Jan 30th/63

 Miss Amarila Lemons

Dear Cousin

  As I have an opportunity of sending you a letter, I concluded to write you a few lines. Well cousin, our country is in a bad situation perhapse in such that we can never redeam it but we are in high spirits yet, and still look forward to the day of her redemption, and think it not far off,  there is one good consolation and that is to know that the Confederacy will be an independent government. Some of the Federal Prisioners say that the majority of there troops has lost all hope of subjugateing the south

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Our president says in his message that the war has entered its third and last stage  Gen. Woolford [probably Col. Frank Wolford, 1st Kentucky Cav., U.S.] the Yankee cavalry fighter disbanded his commands for thirty days and if old Abe dont modify his emancipaon proclimation that he will not call for them agen. It is rumored that the Govener of Ky has call for sity thousan troops to keepe the Presidents procklimation from being enforced in Ky. I think that will piece soon. Cousin I supose you have heard of the Battle of Murfreesburrow or Stone River  I suppose the Yanks claim a great victory I think strang of them for clamering a victory over us when there loss was so hevy and our so small compared with theres  Our loss was 5 or 6 thosand killed wounded and missing

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There loss 25 or 30 thosand besides the thirty pieces of artilery that we captured   It was a heard faught battle  Our Brigade did not get in a general engagement, but were in two hevy skirmishes, we were also uder the fire of there artilery all the time, Lieut. Bisy [Lt. A.J. Bucey] and Jef Gillum [Lt. T.J. Gilliam] were killed by a shell, I hope that we have faught our last battle. It was reported that Gen Wheeler and his cavary took five transports boats on the cumberlan river, and distroyed five cars on the Murfreesborrow and Nashville railroad two days since, I must close  we are all well, Capt Lacy is well and I know he would like to hear from you, give my love to relation and inquiring friends, write the first opportunity and tell Emma Sarah, I remain you cousin   excuse misstakes       W R Lacy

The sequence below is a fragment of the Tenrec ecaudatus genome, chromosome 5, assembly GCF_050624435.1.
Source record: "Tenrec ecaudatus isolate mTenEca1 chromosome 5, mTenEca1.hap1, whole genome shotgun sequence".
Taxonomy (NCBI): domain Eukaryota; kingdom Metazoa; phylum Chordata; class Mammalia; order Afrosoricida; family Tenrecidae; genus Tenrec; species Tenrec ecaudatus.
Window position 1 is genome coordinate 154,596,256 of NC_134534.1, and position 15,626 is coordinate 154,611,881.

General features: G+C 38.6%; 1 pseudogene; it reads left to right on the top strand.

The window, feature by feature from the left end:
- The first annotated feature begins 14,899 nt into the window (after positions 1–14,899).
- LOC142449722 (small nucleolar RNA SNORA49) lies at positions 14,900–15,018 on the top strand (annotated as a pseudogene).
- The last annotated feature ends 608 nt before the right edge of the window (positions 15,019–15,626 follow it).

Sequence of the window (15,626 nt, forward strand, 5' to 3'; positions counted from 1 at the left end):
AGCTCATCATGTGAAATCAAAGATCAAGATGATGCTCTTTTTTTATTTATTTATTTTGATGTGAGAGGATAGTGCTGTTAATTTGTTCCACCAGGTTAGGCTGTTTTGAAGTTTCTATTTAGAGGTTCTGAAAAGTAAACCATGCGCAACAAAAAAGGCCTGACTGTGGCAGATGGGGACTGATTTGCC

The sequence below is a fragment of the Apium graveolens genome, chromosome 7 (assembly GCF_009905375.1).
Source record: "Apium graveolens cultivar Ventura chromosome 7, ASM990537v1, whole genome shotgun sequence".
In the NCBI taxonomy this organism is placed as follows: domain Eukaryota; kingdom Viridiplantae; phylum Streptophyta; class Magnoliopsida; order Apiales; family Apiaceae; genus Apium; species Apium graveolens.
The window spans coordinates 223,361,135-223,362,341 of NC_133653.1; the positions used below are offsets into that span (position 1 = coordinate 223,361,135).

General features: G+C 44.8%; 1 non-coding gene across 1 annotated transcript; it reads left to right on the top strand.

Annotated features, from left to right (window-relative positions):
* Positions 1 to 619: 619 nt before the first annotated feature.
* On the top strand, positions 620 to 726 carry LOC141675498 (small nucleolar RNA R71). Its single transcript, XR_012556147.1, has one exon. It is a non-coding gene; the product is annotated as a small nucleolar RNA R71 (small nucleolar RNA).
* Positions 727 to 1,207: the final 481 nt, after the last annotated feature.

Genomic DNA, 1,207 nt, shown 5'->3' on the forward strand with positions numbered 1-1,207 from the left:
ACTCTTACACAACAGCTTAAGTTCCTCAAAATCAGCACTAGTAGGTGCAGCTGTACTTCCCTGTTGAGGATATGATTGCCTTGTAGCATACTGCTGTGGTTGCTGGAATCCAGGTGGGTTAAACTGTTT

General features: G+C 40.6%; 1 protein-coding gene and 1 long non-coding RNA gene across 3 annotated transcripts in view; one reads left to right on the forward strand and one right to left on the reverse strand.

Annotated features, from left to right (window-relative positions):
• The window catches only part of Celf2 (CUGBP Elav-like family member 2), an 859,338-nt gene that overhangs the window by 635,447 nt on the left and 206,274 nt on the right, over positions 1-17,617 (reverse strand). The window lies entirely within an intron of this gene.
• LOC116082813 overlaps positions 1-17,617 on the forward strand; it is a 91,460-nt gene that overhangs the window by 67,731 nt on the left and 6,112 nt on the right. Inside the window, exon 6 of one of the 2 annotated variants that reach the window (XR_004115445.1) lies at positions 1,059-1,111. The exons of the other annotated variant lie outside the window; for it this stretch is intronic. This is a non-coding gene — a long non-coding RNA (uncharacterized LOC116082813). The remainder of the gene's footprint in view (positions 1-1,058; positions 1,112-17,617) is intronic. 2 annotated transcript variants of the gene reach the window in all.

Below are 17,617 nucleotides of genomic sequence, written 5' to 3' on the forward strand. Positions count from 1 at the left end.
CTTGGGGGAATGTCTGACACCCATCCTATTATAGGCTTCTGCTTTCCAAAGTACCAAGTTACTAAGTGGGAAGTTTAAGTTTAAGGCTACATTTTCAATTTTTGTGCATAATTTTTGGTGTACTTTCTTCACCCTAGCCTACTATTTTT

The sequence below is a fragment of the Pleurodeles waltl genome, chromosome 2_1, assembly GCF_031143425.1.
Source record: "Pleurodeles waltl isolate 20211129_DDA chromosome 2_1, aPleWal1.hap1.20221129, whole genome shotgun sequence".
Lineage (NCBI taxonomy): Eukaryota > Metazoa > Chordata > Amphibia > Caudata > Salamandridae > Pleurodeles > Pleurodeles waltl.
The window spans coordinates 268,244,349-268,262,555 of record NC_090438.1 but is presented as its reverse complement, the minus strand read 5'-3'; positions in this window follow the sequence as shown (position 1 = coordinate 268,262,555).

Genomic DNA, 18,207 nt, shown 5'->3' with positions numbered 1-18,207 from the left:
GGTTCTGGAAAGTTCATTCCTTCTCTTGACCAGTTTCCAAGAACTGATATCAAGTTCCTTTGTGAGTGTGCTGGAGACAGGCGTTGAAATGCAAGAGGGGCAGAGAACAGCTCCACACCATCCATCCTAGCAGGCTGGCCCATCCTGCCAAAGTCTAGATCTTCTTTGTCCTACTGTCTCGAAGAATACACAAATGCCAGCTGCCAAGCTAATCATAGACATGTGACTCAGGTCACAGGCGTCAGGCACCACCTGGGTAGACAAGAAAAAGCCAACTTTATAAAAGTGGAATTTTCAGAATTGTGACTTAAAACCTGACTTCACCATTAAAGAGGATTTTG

Letter – Alfred Sofield, 12 April 1863


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Letter written by Captain Alfred J. Sofield of Company A, 149th PA Volunteer Infantry “Bucktails,” to his wife, from a camp near Belle Plain, VA. Sofield describes an army corps review by President Lincoln, where he was able to see the president as well as his wife and children. He writesabout his potential promotion to major, though Sofield received the majority of votes from the officers, it was Captain John Irvine who was elected to the position. Sofield describes a recent ride to Falmouth, and how he stood along the bank of the Rappahannock River and gazed towards Fredericksburg. The Confederate and Union pickets are on opposite sides of the river, within speaking distance. Sofield writes about visiting the Lacy House and White Oak Church.

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Camp near Bell Plain, Va

April 12, 1863

My Dear Wife                          

     I rec’d yours of the 7th inst. by this evening’s mail, and you were right in thinking I was anxious to hear from the boys. I wrote you a short letter on Tuesday last in which I stated that I was not well, or rather that I was lame. I have entirely recovered.

     On the 9th inst. our army corps was reviewed by the president. Our regiment left camp about 8 o’clock in the morning en rout for Bell Plain (about 4 miles distant) arrived about 10 o’clock, were about the first on the ground, which gave us an opportunity of seeing the other regiments as they came in, and I can assure you it was a sight worth seeing. Well, about 12 o’clock the president arrived. I think there was in the neighborhood of fifteen thousand present. Mrs. Lincon and her two sons were on the ground. Mrs. L. was in a carriage and I did not get sight of her. To see him she looked, but the boys were in review and they stopped just in front of our regt., and I being in front of the regt., had a good look at them, and could not discover any particular difference between them and others of their age

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The president was on horseback. He rode along the whole line with his hat off. I think he is looking better than when I last saw him at Washington. I would have given a good deal to have had you and the boys there on the occasion.